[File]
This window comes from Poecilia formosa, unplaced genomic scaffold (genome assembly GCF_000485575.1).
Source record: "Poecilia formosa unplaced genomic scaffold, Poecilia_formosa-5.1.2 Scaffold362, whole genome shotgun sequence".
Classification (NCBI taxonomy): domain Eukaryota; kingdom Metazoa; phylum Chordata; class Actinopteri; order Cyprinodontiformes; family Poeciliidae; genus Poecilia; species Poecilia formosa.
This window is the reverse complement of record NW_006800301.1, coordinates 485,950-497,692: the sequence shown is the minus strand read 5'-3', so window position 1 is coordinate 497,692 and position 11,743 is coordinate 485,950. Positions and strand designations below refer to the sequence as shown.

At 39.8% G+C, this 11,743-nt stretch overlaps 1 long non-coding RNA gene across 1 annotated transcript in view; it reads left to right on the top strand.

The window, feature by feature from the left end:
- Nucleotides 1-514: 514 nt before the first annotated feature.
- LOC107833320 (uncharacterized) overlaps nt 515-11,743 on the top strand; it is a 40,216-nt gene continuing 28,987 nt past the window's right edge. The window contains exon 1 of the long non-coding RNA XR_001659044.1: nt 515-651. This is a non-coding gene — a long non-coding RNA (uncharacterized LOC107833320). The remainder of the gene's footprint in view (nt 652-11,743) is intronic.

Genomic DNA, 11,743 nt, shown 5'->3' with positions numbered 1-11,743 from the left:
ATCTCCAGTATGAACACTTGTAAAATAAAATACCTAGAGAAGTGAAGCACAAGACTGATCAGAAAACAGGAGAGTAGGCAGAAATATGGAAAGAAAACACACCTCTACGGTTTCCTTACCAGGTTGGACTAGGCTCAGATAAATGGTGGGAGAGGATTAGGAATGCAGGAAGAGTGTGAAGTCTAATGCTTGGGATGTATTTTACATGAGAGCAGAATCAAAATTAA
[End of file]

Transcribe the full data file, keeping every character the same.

This window comes from Poecilia formosa, unplaced genomic scaffold (genome assembly GCF_000485575.1).
Source record: "Poecilia formosa unplaced genomic scaffold, Poecilia_formosa-5.1.2 Scaffold362, whole genome shotgun sequence".
Classification (NCBI taxonomy): domain Eukaryota; kingdom Metazoa; phylum Chordata; class Actinopteri; order Cyprinodontiformes; family Poeciliidae; genus Poecilia; species Poecilia formosa.
This window is the reverse complement of record NW_006800301.1, coordinates 485,950-497,692: the sequence shown is the minus strand read 5'-3', so window position 1 is coordinate 497,692 and position 11,743 is coordinate 485,950. Positions and strand designations below refer to the sequence as shown.

At 39.8% G+C, this 11,743-nt stretch overlaps 1 long non-coding RNA gene across 1 annotated transcript in view; it reads left to right on the top strand.

The window, feature by feature from the left end:
- Nucleotides 1-514: 514 nt before the first annotated feature.
- LOC107833320 (uncharacterized) overlaps nt 515-11,743 on the top strand; it is a 40,216-nt gene continuing 28,987 nt past the window's right edge. The window contains exon 1 of the long non-coding RNA XR_001659044.1: nt 515-651. This is a non-coding gene — a long non-coding RNA (uncharacterized LOC107833320). The remainder of the gene's footprint in view (nt 652-11,743) is intronic.

Genomic DNA, 11,743 nt, shown 5'->3' with positions numbered 1-11,743 from the left:
ATCTCCAGTATGAACACTTGTAAAATAAAATACCTAGAGAAGTGAAGCACAAGACTGATCAGAAAACAGGAGAGTAGGCAGAAATATGGAAAGAAAACACACCTCTACGGTTTCCTTACCAGGTTGGACTAGGCTCAGATAAATGGTGGGAGAGGATTAGGAATGCAGGAAGAGTGTGAAGTCTAATGCTTGGGATGTATTTTACATGAGAGCAGAATCAAAATTAA